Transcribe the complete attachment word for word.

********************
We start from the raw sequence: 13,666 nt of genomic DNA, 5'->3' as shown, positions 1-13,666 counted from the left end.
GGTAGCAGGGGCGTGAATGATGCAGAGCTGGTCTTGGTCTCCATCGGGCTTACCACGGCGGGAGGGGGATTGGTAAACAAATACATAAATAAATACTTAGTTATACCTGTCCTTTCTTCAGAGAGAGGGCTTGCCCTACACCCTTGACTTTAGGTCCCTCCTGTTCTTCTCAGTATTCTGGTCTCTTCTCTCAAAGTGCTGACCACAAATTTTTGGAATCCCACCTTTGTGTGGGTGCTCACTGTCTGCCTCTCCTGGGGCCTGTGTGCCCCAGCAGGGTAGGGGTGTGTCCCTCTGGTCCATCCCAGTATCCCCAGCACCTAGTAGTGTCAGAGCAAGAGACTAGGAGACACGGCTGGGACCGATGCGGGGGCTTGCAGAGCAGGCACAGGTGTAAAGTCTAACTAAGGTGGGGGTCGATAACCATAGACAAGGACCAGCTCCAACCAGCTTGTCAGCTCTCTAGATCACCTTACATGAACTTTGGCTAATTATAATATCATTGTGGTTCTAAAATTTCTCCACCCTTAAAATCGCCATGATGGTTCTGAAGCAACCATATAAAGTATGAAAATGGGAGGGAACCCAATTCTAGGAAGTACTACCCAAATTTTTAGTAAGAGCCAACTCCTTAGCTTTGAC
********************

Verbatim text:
We start from the raw sequence: 13,666 nt of genomic DNA, 5'->3' as shown, positions 1-13,666 counted from the left end.
GGTAGCAGGGGCGTGAATGATGCAGAGCTGGTCTTGGTCTCCATCGGGCTTACCACGGCGGGAGGGGGATTGGTAAACAAATACATAAATAAATACTTAGTTATACCTGTCCTTTCTTCAGAGAGAGGGCTTGCCCTACACCCTTGACTTTAGGTCCCTCCTGTTCTTCTCAGTATTCTGGTCTCTTCTCTCAAAGTGCTGACCACAAATTTTTGGAATCCCACCTTTGTGTGGGTGCTCACTGTCTGCCTCTCCTGGGGCCTGTGTGCCCCAGCAGGGTAGGGGTGTGTCCCTCTGGTCCATCCCAGTATCCCCAGCACCTAGTAGTGTCAGAGCAAGAGACTAGGAGACACGGCTGGGACCGATGCGGGGGCTTGCAGAGCAGGCACAGGTGTAAAGTCTAACTAAGGTGGGGGTCGATAACCATAGACAAGGACCAGCTCCAACCAGCTTGTCAGCTCTCTAGATCACCTTACATGAACTTTGGCTAATTATAATATCATTGTGGTTCTAAAATTTCTCCACCCTTAAAATCGCCATGATGGTTCTGAAGCAACCATATAAAGTATGAAAATGGGAGGGAACCCAATTCTAGGAAGTACTACCCAAATTTTTAGTAAGAGCCAACTCCTTAGCTTTGAC